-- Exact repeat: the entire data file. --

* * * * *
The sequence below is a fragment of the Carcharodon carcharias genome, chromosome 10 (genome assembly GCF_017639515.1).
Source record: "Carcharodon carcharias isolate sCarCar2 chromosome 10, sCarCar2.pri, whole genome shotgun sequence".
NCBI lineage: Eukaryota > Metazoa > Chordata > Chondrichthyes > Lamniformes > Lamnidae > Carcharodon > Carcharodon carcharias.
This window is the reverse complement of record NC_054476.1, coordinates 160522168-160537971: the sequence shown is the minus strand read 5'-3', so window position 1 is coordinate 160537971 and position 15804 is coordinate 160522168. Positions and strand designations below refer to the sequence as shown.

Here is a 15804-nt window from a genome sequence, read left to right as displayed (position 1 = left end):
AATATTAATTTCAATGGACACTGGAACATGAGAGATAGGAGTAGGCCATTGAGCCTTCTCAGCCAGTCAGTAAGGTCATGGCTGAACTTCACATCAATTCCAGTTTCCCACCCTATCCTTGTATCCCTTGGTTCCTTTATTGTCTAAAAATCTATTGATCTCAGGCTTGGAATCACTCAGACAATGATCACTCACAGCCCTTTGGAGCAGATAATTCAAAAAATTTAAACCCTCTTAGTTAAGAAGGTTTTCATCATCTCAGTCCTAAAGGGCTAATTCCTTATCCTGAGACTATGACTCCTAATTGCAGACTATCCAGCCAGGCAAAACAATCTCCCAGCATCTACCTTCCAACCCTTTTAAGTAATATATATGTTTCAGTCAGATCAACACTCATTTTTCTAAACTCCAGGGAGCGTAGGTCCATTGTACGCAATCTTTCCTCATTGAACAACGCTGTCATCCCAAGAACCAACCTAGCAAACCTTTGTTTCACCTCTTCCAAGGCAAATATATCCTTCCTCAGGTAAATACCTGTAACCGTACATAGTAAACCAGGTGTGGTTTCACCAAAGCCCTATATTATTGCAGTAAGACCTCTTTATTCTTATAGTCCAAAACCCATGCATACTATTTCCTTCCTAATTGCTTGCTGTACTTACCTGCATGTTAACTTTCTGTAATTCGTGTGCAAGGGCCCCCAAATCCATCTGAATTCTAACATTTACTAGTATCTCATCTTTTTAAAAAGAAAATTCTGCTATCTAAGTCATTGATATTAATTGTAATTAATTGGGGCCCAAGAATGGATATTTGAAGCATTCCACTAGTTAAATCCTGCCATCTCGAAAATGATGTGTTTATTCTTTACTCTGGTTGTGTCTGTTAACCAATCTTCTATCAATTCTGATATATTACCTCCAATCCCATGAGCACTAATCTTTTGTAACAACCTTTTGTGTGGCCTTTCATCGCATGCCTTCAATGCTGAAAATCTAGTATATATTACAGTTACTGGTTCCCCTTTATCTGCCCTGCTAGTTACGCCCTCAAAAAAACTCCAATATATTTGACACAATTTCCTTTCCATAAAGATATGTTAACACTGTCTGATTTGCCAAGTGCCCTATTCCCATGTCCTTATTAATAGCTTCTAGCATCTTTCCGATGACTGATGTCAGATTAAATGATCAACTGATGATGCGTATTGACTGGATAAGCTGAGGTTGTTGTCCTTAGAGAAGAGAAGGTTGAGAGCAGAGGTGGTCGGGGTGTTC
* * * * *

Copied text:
The sequence below is a fragment of the Carcharodon carcharias genome, chromosome 10 (genome assembly GCF_017639515.1).
Source record: "Carcharodon carcharias isolate sCarCar2 chromosome 10, sCarCar2.pri, whole genome shotgun sequence".
NCBI lineage: Eukaryota > Metazoa > Chordata > Chondrichthyes > Lamniformes > Lamnidae > Carcharodon > Carcharodon carcharias.
This window is the reverse complement of record NC_054476.1, coordinates 160522168-160537971: the sequence shown is the minus strand read 5'-3', so window position 1 is coordinate 160537971 and position 15804 is coordinate 160522168. Positions and strand designations below refer to the sequence as shown.

Here is a 15804-nt window from a genome sequence, read left to right as displayed (position 1 = left end):
AATATTAATTTCAATGGACACTGGAACATGAGAGATAGGAGTAGGCCATTGAGCCTTCTCAGCCAGTCAGTAAGGTCATGGCTGAACTTCACATCAATTCCAGTTTCCCACCCTATCCTTGTATCCCTTGGTTCCTTTATTGTCTAAAAATCTATTGATCTCAGGCTTGGAATCACTCAGACAATGATCACTCACAGCCCTTTGGAGCAGATAATTCAAAAAATTTAAACCCTCTTAGTTAAGAAGGTTTTCATCATCTCAGTCCTAAAGGGCTAATTCCTTATCCTGAGACTATGACTCCTAATTGCAGACTATCCAGCCAGGCAAAACAATCTCCCAGCATCTACCTTCCAACCCTTTTAAGTAATATATATGTTTCAGTCAGATCAACACTCATTTTTCTAAACTCCAGGGAGCGTAGGTCCATTGTACGCAATCTTTCCTCATTGAACAACGCTGTCATCCCAAGAACCAACCTAGCAAACCTTTGTTTCACCTCTTCCAAGGCAAATATATCCTTCCTCAGGTAAATACCTGTAACCGTACATAGTAAACCAGGTGTGGTTTCACCAAAGCCCTATATTATTGCAGTAAGACCTCTTTATTCTTATAGTCCAAAACCCATGCATACTATTTCCTTCCTAATTGCTTGCTGTACTTACCTGCATGTTAACTTTCTGTAATTCGTGTGCAAGGGCCCCCAAATCCATCTGAATTCTAACATTTACTAGTATCTCATCTTTTTAAAAAGAAAATTCTGCTATCTAAGTCATTGATATTAATTGTAATTAATTGGGGCCCAAGAATGGATATTTGAAGCATTCCACTAGTTAAATCCTGCCATCTCGAAAATGATGTGTTTATTCTTTACTCTGGTTGTGTCTGTTAACCAATCTTCTATCAATTCTGATATATTACCTCCAATCCCATGAGCACTAATCTTTTGTAACAACCTTTTGTGTGGCCTTTCATCGCATGCCTTCAATGCTGAAAATCTAGTATATATTACAGTTACTGGTTCCCCTTTATCTGCCCTGCTAGTTACGCCCTCAAAAAAACTCCAATATATTTGACACAATTTCCTTTCCATAAAGATATGTTAACACTGTCTGATTTGCCAAGTGCCCTATTCCCATGTCCTTATTAATAGCTTCTAGCATCTTTCCGATGACTGATGTCAGATTAAATGATCAACTGATGATGCGTATTGACTGGATAAGCTGAGGTTGTTGTCCTTAGAGAAGAGAAGGTTGAGAGCAGAGGTGGTCGGGGTGTTC